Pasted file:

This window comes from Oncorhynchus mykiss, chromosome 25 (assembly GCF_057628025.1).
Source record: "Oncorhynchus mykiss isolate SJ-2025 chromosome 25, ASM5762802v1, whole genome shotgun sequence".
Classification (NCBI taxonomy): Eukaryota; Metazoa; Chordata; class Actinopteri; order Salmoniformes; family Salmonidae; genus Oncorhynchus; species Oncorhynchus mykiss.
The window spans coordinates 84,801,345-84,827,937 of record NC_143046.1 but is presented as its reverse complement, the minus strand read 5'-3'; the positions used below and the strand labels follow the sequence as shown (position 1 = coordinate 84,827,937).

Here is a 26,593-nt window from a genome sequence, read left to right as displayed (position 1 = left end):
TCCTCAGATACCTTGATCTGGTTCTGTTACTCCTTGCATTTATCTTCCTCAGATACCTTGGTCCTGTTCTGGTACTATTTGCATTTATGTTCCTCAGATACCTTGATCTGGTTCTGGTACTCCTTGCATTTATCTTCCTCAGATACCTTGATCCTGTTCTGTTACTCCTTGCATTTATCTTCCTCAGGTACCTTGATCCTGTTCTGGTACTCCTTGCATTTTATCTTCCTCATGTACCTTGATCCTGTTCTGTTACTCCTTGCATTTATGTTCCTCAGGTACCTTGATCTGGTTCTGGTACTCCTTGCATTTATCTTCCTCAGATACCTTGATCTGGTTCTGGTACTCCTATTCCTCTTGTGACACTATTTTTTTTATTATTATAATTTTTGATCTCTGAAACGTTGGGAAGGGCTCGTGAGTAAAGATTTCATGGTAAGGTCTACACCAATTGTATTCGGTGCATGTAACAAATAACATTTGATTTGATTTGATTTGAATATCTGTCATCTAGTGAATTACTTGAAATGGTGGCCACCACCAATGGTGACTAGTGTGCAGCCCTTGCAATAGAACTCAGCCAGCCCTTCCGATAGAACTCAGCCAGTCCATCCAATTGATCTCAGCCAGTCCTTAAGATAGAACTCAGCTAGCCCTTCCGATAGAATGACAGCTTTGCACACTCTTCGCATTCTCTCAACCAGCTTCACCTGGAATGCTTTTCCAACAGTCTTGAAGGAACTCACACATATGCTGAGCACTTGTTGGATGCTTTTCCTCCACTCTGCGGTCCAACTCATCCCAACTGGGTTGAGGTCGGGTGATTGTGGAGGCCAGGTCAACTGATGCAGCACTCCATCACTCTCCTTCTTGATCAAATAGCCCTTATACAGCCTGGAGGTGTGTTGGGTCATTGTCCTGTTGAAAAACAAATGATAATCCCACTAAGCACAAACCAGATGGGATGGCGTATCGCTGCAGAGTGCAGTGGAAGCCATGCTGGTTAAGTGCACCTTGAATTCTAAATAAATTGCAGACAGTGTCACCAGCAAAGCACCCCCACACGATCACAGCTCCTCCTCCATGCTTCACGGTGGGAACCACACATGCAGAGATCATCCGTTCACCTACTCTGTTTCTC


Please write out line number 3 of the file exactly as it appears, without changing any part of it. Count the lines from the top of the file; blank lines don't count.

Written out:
Classification (NCBI taxonomy): Eukaryota; Metazoa; Chordata; class Actinopteri; order Salmoniformes; family Salmonidae; genus Oncorhynchus; species Oncorhynchus mykiss.